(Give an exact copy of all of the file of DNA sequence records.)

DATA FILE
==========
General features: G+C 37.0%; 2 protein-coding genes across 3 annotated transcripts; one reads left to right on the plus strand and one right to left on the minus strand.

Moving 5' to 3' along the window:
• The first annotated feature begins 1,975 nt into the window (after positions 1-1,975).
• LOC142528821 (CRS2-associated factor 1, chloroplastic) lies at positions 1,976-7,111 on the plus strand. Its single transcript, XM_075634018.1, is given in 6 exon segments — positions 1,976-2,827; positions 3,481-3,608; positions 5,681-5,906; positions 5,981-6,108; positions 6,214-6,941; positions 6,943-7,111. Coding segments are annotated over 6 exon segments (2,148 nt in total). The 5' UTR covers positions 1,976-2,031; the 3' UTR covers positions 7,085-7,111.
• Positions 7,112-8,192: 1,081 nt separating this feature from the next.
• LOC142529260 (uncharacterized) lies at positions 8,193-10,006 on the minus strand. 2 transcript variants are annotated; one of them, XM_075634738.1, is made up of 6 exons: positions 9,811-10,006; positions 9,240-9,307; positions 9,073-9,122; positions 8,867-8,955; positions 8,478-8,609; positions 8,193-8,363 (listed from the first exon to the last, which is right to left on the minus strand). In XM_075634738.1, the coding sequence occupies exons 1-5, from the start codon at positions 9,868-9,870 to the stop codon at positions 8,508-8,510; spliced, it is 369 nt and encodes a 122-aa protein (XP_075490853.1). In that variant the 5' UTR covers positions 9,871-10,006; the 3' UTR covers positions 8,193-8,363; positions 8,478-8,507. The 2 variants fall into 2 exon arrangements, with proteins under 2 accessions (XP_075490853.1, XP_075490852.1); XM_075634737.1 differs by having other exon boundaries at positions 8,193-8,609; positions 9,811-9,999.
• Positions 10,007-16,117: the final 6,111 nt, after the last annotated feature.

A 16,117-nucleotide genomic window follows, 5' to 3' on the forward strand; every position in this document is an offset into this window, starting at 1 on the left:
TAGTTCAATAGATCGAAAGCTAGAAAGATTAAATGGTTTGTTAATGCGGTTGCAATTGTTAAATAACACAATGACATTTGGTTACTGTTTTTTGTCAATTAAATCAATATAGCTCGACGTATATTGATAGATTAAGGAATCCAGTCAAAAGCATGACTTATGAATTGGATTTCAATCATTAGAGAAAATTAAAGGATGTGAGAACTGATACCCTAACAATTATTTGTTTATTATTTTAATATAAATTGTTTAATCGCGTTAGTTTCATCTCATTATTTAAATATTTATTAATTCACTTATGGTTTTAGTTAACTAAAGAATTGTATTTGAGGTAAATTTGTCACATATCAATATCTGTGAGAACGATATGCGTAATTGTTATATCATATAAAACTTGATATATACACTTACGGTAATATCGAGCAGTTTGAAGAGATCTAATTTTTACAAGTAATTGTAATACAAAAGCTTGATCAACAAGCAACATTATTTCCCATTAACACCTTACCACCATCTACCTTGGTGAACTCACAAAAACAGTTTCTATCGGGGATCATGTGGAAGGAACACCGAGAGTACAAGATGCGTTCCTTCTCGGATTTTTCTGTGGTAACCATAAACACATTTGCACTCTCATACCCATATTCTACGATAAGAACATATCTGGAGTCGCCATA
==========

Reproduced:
General features: G+C 37.0%; 2 protein-coding genes across 3 annotated transcripts; one reads left to right on the plus strand and one right to left on the minus strand.

Moving 5' to 3' along the window:
• The first annotated feature begins 1,975 nt into the window (after positions 1-1,975).
• LOC142528821 (CRS2-associated factor 1, chloroplastic) lies at positions 1,976-7,111 on the plus strand. Its single transcript, XM_075634018.1, is given in 6 exon segments — positions 1,976-2,827; positions 3,481-3,608; positions 5,681-5,906; positions 5,981-6,108; positions 6,214-6,941; positions 6,943-7,111. Coding segments are annotated over 6 exon segments (2,148 nt in total). The 5' UTR covers positions 1,976-2,031; the 3' UTR covers positions 7,085-7,111.
• Positions 7,112-8,192: 1,081 nt separating this feature from the next.
• LOC142529260 (uncharacterized) lies at positions 8,193-10,006 on the minus strand. 2 transcript variants are annotated; one of them, XM_075634738.1, is made up of 6 exons: positions 9,811-10,006; positions 9,240-9,307; positions 9,073-9,122; positions 8,867-8,955; positions 8,478-8,609; positions 8,193-8,363 (listed from the first exon to the last, which is right to left on the minus strand). In XM_075634738.1, the coding sequence occupies exons 1-5, from the start codon at positions 9,868-9,870 to the stop codon at positions 8,508-8,510; spliced, it is 369 nt and encodes a 122-aa protein (XP_075490853.1). In that variant the 5' UTR covers positions 9,871-10,006; the 3' UTR covers positions 8,193-8,363; positions 8,478-8,507. The 2 variants fall into 2 exon arrangements, with proteins under 2 accessions (XP_075490853.1, XP_075490852.1); XM_075634737.1 differs by having other exon boundaries at positions 8,193-8,609; positions 9,811-9,999.
• Positions 10,007-16,117: the final 6,111 nt, after the last annotated feature.

A 16,117-nucleotide genomic window follows, 5' to 3' on the forward strand; every position in this document is an offset into this window, starting at 1 on the left:
TAGTTCAATAGATCGAAAGCTAGAAAGATTAAATGGTTTGTTAATGCGGTTGCAATTGTTAAATAACACAATGACATTTGGTTACTGTTTTTTGTCAATTAAATCAATATAGCTCGACGTATATTGATAGATTAAGGAATCCAGTCAAAAGCATGACTTATGAATTGGATTTCAATCATTAGAGAAAATTAAAGGATGTGAGAACTGATACCCTAACAATTATTTGTTTATTATTTTAATATAAATTGTTTAATCGCGTTAGTTTCATCTCATTATTTAAATATTTATTAATTCACTTATGGTTTTAGTTAACTAAAGAATTGTATTTGAGGTAAATTTGTCACATATCAATATCTGTGAGAACGATATGCGTAATTGTTATATCATATAAAACTTGATATATACACTTACGGTAATATCGAGCAGTTTGAAGAGATCTAATTTTTACAAGTAATTGTAATACAAAAGCTTGATCAACAAGCAACATTATTTCCCATTAACACCTTACCACCATCTACCTTGGTGAACTCACAAAAACAGTTTCTATCGGGGATCATGTGGAAGGAACACCGAGAGTACAAGATGCGTTCCTTCTCGGATTTTTCTGTGGTAACCATAAACACATTTGCACTCTCATACCCATATTCTACGATAAGAACATATCTGGAGTCGCCATA